Hello Kitty celebrates 30th birthday

Hello Kitty, the Japanese pop culture curiosity with an international following, celebrates her 30th birthday Monday.

Hello Kitty, the silent but cute Japanese pop culture curiosity with an international following, celebrated her 30th birthday Monday.

In addition to the official birthday celebrations scheduled for Sanrio's Tokyo theme park, the company has also sponsored a travelling art exhibit, which features depictions of Kitty as seen through the eyes of 60 artists and designers from around the world.

To celebrate her 30th anniversary, UNICEF named Hello Kitty its "Special Friend of Children." Sanrio is holding an internet charity auction of one-of-a-kind Kitty-adorned creations – like a customized Airstream trailer and a framed picture coloured by Sidney Poitier – to raise money for the UN children's agency's "Go Girls" Third World education campaign.

The cat's birthday season will end with a bang at a star-studded gala in Los Angeles on Nov. 10.

Created in 1974 by designer Yuko Shimizu, Hello Kitty began as just another logo character for Sanrio, a Japanese company that made children's trinkets like coin purses, stickers and stationary sets.

However, the simply drawn, bubble-headed white cat with the red bow by her ear outlasted other Sanrio characters like the Little Twin Stars, My Melody and Tuxedo Sam to become arguably the world's most famous feline character.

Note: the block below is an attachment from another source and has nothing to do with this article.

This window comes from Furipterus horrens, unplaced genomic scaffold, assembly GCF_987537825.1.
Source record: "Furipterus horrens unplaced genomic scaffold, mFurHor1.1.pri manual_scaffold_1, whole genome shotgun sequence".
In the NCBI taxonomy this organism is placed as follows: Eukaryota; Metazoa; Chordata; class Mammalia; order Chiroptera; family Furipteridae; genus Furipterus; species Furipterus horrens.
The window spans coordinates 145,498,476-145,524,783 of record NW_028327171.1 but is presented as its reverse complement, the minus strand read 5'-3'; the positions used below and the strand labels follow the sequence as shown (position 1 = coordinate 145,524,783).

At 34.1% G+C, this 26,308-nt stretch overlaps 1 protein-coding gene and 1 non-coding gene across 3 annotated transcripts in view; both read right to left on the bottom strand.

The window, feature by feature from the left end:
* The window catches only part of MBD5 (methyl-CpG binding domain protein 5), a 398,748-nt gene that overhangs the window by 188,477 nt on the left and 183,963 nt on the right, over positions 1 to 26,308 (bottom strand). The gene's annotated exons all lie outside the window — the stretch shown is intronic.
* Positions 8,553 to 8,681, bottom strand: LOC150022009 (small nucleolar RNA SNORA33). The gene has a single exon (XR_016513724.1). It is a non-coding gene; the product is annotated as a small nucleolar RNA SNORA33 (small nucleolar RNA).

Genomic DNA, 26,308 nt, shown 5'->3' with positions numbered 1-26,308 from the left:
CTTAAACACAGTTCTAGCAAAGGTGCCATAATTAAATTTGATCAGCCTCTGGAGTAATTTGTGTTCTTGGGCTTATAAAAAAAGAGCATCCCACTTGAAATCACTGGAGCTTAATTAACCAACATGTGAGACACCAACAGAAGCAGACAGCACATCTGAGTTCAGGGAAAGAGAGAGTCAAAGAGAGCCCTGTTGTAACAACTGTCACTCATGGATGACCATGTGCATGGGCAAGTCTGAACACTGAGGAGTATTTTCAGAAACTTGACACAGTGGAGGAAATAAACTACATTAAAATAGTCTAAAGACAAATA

Her likeness is now festooned on tens of thousands of consumer products a year – ranging from T-shirts to candy to pen-and-pencil sets – and sold in approximately 60 countries worldwide.

At the end of its 2003 fiscal year, Sanrio reported that Hello Kitty products accounted for half of its total $9.5 billion US sales worldwide.

Hello Kitty's continuing appeal

Company representatives continue to marvel at Kitty's continued attraction.

"Characters' popularity usually begins to ebb after five years," Kyoko Obata, a company spokesperson told the Associated Press.

However, since the 1980s, when maturing fans demanded Hello Kitty products appropriate for teens and adults, the company expanded Kitty's image and began plastering her on more grown-up products, ranging from cellphones to high definition televisions to adult battery-operated massagers.

"We have been trying to do new things with Kitty every five years," Obata said.

The moneymaking Asian import also crossed over to North America in the late 1970s and early 1980s. She now counts such celebrity fans as Mariah Carey, jewelry designer Tarina Tarantino and singer Lisa Loeb, whose album Hello Lisa pays homage to Kitty on its album cover and throughout the liner notes.

Called everything from a post-feminist icon to a "corporate whore" by the anti-consumerism crowd, Kitty has been studied by international marketers as well as anthropologists following the Japanese "culture of cute."

"How did a cartoon character so simple in design – a round head, button nose, a red ribbon and no mouth – achieve near cult-like status internationally?" journalists Ken Belson and Brian Bremner ask in their 2004 book Hello Kitty: The Remarkable Story of Sanrio and the Billion Dollar Feline Phenomenon.

"She is very reflective," Belson told the Boston Globe. "You are invited to superimpose on her your emotions."